Elton John album review: The Lockdown Sessions is more like a party

As albums go, it’s more like a party: Elton John duets with everyone from Glen Campbell to Lil Nas X and Stevie Wonder in The Lockdown Sessions

Elton John ザ・ 封鎖 Sessions 今出て

評価:

‘Don’t shoot me,’ Elton John once said. ‘I’m only the piano player.’ It’s a good line that has become less and less accurate.

で 74, Sir Elton is now a respected DJ, a formidable philanthropist and a canny businessman. With Rocket Music, he took a punt on a young busker called Ed Sheeran; with Rocket Pictures, he turned his addictions into a blockbuster film; with Rocket Sports, he represents athletes including the cyclist Laura Kenny.

And he’s still hungry for hits. Last weekend he returned to No 1 after a 16-year gap with Cold Heart, a mash-up of Rocket Man and other old tunes featuring Dua Lipa, the woman of the moment.

で 74, Sir Elton (上記) is now a respected DJ, a formidable philanthropist and a canny businessman. With Rocket Music, he took a punt on a young busker called Ed Sheeran

で 74, Sir Elton (上記) is now a respected DJ, a formidable philanthropist and a canny businessman. With Rocket Music, he took a punt on a young busker called Ed Sheeran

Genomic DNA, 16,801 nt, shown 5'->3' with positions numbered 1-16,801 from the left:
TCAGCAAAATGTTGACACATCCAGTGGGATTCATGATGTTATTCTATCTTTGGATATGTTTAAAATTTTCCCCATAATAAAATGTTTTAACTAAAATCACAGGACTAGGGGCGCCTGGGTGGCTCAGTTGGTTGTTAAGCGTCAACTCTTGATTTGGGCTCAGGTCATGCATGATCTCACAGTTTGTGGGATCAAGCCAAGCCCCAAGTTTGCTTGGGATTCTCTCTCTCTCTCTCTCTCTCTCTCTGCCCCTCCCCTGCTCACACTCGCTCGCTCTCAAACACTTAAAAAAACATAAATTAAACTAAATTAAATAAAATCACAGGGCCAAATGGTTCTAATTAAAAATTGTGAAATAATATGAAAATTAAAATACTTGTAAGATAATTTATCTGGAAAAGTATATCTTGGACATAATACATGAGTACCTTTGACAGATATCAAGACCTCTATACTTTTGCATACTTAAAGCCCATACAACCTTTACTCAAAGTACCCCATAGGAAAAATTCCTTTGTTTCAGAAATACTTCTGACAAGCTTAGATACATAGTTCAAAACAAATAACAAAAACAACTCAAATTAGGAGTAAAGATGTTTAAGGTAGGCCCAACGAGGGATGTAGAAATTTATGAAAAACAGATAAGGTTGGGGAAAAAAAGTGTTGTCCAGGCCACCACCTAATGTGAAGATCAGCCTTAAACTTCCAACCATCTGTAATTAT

Now comes an album, bringing us 15 more duets recorded after the pandemic had the gall to interrupt Elton’s farewell tour.

As albums go, it’s more like a party. がある 22 ゲスト, enough to stage a football match. On the right wing is the late crooner Glen Campbell; 左に, the gay rapper Lil Nas X; in between, everyone from Stevie Wonder to Stevie Nicks.

The variety comes from the heart. エルトン, a musical omnivore, helps himself to a bit of country, gospel, hip-hop, rock and disco. In the space of two covers, he goes from the Pet Shop Boys to Metallica.

The trouble is that there may be only one person on Earth who’s going to enjoy all this. And while his enthusiasm is infectious, his quality control is patchy. About half the tracks feel more like B-sides, likeable but flimsy.

The highlight is Chosen Family, an anthem about finding your tribe, sung with feeling by Elton and Rina Sawayama. The runners-up are Finish Line, with Stevie Wonder (conventional but endearing), and The Pink Phantom, with Gorillaz (eccentric but effective).

Damon Albarn’s skill at straddling genres might have come in handy throughout.

There is one notable near-absentee – Elton’s lifelong lyricist, Bernie Taupin, whose words are heard only in Cold Heart. His long and winding metaphors can be maddening, but they’re distinctive.

Without him, Elton ends up singing: ‘Fire is hot, burn burn burn.’ Come back, Bernie, all is forgiven.

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